Nebraska, on November 8, 1923.
Mr. Cunningham had started for the
mail on horseback and as he did not
return in a short time the family be
gan a search for him finding him by
the roadside, dead. Heart failure is
thought to have been the cause of his
He lived at his Iowa home until
manhood. In 1885 he was married to
Ida M. Boyer. To this union were
born ten children: Mrs. E. M. Mon
ange, of Stepike, Montana; Mrs. E. E.
Stevens, of Winner, South Dakota;
Mrs. H. J. Stevens, of Page, Nebras
ka; Mrs. Fred R. Stevens, of Page;
Lewis and Leroy, both of Page; Ray,
tage, of Stepike, Mont.; Mrs. E. E.
Bennie and Donald, still at home; and
Margaret, who died in infancy. The
Mr. and Mrs. James A. Pinkerman
Wlio celebrated the fiftieth anni
versary of their marriage, at their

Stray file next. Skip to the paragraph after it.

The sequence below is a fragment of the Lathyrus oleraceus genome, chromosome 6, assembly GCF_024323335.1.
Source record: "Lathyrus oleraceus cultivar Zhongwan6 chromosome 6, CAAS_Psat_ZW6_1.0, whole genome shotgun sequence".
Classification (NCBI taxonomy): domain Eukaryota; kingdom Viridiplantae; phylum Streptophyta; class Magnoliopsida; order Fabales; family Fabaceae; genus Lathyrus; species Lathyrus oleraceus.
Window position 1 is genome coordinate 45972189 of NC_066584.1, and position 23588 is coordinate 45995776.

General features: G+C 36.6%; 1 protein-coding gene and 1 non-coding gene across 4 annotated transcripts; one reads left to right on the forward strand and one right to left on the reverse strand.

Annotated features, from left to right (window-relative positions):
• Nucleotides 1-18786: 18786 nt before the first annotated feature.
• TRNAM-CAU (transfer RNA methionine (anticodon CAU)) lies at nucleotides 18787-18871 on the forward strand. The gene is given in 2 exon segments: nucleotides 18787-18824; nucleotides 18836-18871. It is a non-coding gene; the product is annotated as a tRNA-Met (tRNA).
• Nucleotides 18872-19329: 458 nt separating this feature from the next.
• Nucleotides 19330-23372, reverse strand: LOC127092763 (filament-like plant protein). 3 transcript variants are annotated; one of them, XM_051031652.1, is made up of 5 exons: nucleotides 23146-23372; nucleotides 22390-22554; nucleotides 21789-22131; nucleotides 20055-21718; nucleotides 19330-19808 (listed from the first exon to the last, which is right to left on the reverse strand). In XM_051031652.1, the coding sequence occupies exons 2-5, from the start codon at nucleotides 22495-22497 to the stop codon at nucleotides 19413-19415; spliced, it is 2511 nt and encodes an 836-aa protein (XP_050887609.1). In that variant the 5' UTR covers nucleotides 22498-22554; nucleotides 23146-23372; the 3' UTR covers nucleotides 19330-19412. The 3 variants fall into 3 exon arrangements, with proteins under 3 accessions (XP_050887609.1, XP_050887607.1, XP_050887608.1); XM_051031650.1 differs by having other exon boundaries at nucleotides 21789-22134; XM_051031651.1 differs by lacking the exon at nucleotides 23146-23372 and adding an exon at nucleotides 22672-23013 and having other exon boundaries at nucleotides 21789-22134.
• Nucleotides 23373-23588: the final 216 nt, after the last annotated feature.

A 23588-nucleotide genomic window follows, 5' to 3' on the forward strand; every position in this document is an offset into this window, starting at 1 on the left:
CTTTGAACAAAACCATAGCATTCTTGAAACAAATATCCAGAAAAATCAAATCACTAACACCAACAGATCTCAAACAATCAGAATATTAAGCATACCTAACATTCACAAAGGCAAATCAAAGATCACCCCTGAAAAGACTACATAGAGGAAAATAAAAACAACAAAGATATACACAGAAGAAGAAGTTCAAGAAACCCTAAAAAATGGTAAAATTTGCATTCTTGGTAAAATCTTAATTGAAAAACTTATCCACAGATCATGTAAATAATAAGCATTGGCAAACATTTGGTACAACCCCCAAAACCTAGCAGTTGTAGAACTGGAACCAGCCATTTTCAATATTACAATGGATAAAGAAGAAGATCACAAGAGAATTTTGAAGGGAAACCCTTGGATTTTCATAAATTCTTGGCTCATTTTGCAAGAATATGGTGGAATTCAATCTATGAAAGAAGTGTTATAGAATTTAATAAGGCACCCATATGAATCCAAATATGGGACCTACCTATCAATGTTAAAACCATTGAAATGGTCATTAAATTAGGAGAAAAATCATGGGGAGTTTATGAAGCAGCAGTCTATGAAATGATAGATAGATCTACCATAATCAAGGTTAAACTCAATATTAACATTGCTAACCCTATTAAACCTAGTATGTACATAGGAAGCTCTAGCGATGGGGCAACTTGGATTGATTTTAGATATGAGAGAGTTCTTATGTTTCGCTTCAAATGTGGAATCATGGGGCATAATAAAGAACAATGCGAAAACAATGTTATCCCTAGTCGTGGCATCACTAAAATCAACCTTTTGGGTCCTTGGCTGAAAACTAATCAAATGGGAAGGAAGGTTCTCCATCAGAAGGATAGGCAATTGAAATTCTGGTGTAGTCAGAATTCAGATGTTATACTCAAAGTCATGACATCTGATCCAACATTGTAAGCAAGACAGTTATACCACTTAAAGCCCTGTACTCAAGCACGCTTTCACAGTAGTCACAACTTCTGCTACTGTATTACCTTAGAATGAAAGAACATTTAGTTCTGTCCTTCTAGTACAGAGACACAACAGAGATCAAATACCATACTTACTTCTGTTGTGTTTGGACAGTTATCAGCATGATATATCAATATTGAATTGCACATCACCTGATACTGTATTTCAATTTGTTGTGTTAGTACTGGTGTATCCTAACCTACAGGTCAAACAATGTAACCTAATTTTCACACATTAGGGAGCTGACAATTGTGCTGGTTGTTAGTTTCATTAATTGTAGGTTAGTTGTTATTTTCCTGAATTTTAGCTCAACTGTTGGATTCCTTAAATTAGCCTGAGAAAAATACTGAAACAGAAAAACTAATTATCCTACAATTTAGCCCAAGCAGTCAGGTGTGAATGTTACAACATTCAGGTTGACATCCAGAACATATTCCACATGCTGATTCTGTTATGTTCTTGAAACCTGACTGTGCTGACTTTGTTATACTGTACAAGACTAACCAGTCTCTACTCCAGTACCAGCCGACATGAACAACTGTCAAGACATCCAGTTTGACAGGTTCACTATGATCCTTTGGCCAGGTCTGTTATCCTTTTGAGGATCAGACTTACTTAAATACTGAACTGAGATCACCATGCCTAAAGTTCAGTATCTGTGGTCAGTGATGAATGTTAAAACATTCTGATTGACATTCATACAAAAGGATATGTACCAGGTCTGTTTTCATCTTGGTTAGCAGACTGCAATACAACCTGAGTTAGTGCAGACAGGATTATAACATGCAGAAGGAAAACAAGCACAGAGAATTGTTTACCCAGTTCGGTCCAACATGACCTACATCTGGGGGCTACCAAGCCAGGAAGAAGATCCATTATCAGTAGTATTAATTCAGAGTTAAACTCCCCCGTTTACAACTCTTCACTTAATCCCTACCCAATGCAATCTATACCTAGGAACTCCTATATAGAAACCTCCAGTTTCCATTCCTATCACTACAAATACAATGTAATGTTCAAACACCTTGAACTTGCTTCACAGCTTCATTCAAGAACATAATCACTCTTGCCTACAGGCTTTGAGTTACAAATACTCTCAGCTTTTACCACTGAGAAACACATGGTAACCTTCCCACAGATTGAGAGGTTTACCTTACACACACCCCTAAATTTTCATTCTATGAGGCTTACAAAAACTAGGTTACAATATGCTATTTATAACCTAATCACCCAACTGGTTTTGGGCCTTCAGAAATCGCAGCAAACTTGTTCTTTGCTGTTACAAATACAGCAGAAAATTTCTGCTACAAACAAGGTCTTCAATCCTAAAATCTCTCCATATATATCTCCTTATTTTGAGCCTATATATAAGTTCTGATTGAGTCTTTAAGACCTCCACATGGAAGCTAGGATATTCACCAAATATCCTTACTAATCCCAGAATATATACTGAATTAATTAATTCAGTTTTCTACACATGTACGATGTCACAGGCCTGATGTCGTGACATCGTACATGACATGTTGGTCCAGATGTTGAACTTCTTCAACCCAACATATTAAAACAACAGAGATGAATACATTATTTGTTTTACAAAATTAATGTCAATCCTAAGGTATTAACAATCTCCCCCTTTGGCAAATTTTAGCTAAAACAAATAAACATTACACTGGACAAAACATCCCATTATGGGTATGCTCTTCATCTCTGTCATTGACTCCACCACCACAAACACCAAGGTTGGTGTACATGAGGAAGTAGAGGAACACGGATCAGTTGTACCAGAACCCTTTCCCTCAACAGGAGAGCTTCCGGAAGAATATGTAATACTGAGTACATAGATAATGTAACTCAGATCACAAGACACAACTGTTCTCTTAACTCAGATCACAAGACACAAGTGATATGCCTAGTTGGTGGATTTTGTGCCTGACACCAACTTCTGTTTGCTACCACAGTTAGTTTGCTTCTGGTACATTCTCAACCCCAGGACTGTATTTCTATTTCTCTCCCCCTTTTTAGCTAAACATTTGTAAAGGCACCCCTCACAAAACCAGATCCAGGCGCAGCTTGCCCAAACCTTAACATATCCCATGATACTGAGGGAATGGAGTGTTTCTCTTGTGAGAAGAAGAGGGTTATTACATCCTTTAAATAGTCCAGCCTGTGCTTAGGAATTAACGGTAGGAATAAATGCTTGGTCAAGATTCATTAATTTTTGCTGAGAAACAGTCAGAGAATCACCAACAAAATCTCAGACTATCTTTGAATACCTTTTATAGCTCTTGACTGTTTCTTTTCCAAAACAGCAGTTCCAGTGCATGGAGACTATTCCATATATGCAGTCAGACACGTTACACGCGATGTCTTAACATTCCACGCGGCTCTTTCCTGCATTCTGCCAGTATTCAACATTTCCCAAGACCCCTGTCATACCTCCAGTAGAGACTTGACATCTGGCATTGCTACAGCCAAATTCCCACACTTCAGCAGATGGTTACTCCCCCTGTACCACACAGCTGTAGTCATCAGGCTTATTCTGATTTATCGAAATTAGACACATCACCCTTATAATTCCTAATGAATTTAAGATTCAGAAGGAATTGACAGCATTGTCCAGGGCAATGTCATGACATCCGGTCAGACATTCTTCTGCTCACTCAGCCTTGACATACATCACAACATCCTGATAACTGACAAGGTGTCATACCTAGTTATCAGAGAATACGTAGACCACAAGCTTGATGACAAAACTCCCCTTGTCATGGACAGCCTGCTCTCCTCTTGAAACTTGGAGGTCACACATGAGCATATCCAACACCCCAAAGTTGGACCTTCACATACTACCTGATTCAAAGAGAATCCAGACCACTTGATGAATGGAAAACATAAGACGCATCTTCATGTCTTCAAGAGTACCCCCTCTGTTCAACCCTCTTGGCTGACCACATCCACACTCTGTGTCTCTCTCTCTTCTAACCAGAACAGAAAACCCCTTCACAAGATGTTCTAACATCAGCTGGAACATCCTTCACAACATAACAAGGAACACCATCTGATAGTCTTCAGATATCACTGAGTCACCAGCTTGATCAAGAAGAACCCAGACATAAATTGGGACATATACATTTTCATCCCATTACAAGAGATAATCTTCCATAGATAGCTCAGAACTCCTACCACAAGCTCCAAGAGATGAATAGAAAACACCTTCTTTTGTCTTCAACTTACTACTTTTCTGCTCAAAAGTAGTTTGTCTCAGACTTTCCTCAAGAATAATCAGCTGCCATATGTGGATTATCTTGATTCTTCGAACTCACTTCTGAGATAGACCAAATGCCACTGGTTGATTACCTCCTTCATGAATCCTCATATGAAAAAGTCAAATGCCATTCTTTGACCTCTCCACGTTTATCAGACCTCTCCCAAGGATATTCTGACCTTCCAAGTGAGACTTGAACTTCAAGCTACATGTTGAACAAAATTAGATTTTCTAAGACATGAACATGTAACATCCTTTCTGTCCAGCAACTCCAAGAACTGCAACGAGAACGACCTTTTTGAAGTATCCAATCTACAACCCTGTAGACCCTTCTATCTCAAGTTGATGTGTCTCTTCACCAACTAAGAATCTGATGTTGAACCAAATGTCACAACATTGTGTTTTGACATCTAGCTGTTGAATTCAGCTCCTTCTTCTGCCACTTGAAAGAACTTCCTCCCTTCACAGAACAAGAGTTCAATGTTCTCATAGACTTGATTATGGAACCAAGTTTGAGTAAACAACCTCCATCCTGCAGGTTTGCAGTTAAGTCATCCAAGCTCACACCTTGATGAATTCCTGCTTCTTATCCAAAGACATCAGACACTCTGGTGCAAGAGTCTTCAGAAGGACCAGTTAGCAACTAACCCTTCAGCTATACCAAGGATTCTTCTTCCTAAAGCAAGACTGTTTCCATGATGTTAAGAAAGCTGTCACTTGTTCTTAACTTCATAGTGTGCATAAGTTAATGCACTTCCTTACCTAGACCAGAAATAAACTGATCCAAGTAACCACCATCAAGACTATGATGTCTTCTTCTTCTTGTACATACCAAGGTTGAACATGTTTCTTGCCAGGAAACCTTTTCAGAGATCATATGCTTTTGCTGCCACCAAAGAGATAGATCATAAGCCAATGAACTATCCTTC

residence in -<his city, Friday, Nov . 2.
family lived in Plymouth County,
Iowa, until the spring of 1911, when
they came to Holt County, Nebraska.
Mr. Cunningham is survived by his
wife, nine children, two brothers, Joe,
of Akron, Iowa, and David, of Lemars,
Iowa, and two sisters, Margaret, of
Lemars, Iowa, and Mrs. J. M. Reese,
of Ida Grove, Iowa.
The faneral was held at the home
on Sunday, November 11, 1923, at 11
o’clock. Rev. J. A. Hutchins, of O'Neill,
officiating. Interment was made in
the Prospect Hill cemetery, at O’Neill,
The relatives present at the funeral
were his brothers, Joe and David,
from Iowa; his nephew, Herbert Cun
ningham; Mr. and Mrs. Ed Benning,
of Osmond; Mr. and Mrs. Henry Ritts,
of O’Neill; Sam Thompson and family,
of O’Neill; Mr. and Mrs. James Liebs,
of Middlebranch; Mrs. T. Ring, of
Norfolk; Miss Ida Boyer, of O’Neill.
Ho was a kind and loving father
and was loved and respected by all
who knew him. ***
Byron Mossman, one of the old and
highly respected citizens of Inman,
lied at his home in Inman, Nebraska,
ibout one o’clock on Wednesday after
noon. Death was caused from cancer.
The Inman Leader of this week con
tras, in part the following account of
tnedeatn of Mr. Mossman:
“Byron Mossman, who has been sick